Of course, it would be unseemly for employees to assert their points of view at a shareholders meeting. How awkward would it be for employees to step up to the microphone and give the Board of Directors a piece of their mind about board policy and how their boss ought to be getting things done? Caterpillar has a well-established management hierarchy to accept employee recommendations and a fully staffed human resources department to address matters of morale.

And how unnatural would it seem to Caterpillar stockholders if they were to receive campaigning from company employees attempting to persuade their board membership votes? It would make sense for shareholders to challenge each other in coming to a majority decision about which individuals would best serve their interests in guiding the company’s direction. Employee morale and welfare would certainly rank high on the list of the shareholders’ concerns. But shareholders receiving mail, phone calls, and front-porch visits from the Caterpillar employees’ union would be unwelcome and downright creepy. But that is the methodology of teachers unions in the K-12 world.

Ever since Massachusetts Senate President Horace Mann ushered in America’s first board of education in 1837, voters have been electing their fellow citizens to represent community values in education. And the decisions are not simple. Considerations include levels of taxation, curriculum, and standards of achievement. Every parent argues for the finest preparation, every taxpayer argues for the most effective investment, and every thinking citizen argues for principle.

Once board members are elected, they avail themselves to the citizen stakeholders in public meetings. Policy discussions and decisions are made in the open for parents and taxpayers to witness and to persuade. The system is as flawed and as wonderful as a shared responsibility can be, executing democratic principles on behalf of those most precious to us all.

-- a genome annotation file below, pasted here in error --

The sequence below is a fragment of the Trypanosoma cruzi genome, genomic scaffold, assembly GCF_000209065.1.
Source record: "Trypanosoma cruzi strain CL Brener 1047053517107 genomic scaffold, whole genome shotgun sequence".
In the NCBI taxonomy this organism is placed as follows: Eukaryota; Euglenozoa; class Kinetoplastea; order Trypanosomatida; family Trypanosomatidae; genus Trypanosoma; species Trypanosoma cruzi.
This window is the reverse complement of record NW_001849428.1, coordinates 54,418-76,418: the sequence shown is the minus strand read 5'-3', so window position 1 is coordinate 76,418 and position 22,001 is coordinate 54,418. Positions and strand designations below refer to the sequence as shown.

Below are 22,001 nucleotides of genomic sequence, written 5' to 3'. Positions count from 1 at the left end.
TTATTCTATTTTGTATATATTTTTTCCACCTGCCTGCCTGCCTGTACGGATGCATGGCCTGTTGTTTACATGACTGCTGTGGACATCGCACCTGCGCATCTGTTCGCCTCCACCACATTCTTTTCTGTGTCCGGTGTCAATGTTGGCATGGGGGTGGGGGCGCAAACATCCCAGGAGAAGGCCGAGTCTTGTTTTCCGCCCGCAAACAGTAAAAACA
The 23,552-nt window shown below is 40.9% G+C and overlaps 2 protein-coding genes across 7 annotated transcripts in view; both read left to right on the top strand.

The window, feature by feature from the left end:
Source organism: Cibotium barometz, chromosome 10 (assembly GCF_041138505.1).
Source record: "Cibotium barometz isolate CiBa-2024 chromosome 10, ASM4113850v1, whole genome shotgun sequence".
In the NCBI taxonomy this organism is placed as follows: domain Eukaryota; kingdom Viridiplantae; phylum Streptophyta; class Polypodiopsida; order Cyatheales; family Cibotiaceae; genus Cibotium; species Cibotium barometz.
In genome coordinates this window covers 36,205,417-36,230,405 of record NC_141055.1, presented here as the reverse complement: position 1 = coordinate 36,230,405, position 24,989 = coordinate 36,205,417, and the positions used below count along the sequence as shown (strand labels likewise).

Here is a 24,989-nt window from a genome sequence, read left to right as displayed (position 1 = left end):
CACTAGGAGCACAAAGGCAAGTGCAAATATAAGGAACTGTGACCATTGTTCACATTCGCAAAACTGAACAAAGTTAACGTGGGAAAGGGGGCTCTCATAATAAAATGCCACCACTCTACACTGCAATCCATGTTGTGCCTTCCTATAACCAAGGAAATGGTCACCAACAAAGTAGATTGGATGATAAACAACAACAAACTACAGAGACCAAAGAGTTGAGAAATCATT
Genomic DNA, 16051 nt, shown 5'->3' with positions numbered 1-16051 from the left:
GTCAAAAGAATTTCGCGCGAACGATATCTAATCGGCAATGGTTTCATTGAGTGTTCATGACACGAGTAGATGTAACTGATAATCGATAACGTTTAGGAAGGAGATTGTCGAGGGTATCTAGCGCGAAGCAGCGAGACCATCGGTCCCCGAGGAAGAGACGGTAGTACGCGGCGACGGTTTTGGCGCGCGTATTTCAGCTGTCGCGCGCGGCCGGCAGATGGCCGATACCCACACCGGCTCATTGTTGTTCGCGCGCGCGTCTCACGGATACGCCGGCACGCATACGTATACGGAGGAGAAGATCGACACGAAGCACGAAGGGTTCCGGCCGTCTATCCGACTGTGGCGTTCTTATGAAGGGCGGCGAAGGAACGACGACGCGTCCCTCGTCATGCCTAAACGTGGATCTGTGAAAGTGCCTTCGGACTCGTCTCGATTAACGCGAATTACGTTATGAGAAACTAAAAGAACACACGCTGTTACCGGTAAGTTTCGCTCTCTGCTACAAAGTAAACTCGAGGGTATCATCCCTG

Each of us remembers that teacher who inspired us to chase our daydream (thank you, Christopher Cox), found a way to make Spanish class interesting (gracias, Señora Balestri), or got us to actually look forward to geometry tests (thank you, Tom Stager). We ask a great deal of those who teach. And we value them for their skills, talents and devotion to our students. But I contend that it is wholly improper for a teachers union to assert itself into the citizens’ debate over K-12 boards of education. And it is plain malapropos for teachers to short-circuit the district hierarchy by addressing the board members directly at school board meetings. These public practices amount to sacred customs that do not invite the interference of a closed interest.


British High School grades 'to be axed' in favour of numerical system

The traditional GCSE grading system is facing the axe as part of sweeping reforms designed to toughen up qualifications for 16-year-olds.

Exam chiefs are planning to scrap the current A* to G structure in favour of one based on numbers to properly differentiate between old and new GCSEs, it will be announced.